This has a direct relevance for the UK Regulations as well, and the standard of information that has to be provided. This is an area where the broad scope of the science drives the legal requirements. The decision maker has to carry out its own Appropriate Assessment of the project and give adequate reasons for its conclusions. The conundrum has always been that the developer has to prove a negative – to satisfy the decision maker that the project will not adversely affect the integrity of the European Site -, and has to do this to a standard where there is no reasonable scientific doubt left about those likely effects. It is difficult to know where to draw the line. We are beginning to be given a judicial checklist. We are told that all the habitats and species for which the site is protected must be catalogued, although it may be sufficient to establish that only some of them are present in the area affected. The Assessment must identify and examine the implications of the project for all the species present on that site, including those not listed in the designation, and the implications for all habitat types and species to be found outside the boundaries of that site – if they are likely to affect the ‘conservation objectives’ of the site. Where the decision maker rejects the findings in a scientific expert opinion that further information is still required, the appropriate assessment must include “an explicit and detailed statement of reasons capable of dispelling all reasonable scientific doubt concerning the effects of the work envisaged on the site concerned”. Indeed, the assessment “may not have lacunae and must contain complete, precise and definitive findings and conclusions capable of dispelling all reasonable scientific doubt as to the effects of the proposed works on the protected area concerned” (judgment in the earlier case of 25 July 2018, Grace and Sweetman, C-164/17). These are some difficult standards to satisfy.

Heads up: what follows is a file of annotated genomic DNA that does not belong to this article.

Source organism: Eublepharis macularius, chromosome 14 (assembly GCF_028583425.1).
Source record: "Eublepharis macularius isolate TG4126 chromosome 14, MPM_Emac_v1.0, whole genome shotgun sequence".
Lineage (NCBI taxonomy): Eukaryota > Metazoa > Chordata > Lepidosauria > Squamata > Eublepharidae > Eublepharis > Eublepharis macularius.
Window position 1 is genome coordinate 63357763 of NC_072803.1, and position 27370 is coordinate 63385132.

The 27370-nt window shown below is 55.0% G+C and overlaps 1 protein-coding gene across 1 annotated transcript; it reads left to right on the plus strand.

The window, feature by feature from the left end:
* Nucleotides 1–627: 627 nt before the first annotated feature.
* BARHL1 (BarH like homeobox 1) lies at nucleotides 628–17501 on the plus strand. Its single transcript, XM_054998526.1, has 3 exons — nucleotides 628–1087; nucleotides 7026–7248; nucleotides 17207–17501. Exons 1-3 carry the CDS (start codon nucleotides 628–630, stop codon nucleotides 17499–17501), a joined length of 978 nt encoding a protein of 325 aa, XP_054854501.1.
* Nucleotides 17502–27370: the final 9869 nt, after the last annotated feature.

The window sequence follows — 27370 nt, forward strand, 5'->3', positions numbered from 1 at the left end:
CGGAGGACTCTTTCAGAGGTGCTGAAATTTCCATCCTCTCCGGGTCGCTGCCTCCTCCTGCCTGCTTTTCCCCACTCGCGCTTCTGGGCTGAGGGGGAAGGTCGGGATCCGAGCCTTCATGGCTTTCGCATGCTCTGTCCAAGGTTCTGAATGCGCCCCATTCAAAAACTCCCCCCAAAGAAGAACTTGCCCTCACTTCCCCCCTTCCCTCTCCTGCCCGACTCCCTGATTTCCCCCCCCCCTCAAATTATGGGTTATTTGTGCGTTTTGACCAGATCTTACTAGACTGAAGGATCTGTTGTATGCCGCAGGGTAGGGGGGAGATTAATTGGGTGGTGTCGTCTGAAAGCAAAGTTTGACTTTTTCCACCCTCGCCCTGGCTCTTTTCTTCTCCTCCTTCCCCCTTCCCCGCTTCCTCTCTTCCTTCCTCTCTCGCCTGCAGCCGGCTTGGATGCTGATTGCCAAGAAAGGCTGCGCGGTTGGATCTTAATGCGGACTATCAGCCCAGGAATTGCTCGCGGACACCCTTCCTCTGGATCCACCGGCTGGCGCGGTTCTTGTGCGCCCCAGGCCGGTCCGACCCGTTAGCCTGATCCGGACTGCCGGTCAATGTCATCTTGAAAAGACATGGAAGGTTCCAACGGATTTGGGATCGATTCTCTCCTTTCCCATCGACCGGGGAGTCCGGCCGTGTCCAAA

There is also a sting with regard to Environmental Impact Assessment. The Court in Holohan held that the developer will have to supply information that expressly addresses the significant effects of its project on all species identified in the Environmental Statement – and not just those that are protected species. The developer must also explain all the main alternatives that have been studied, and their environmental effects “even if such an alternative was rejected at an early stage”. This is more ammunition to add to the long line of court challenges.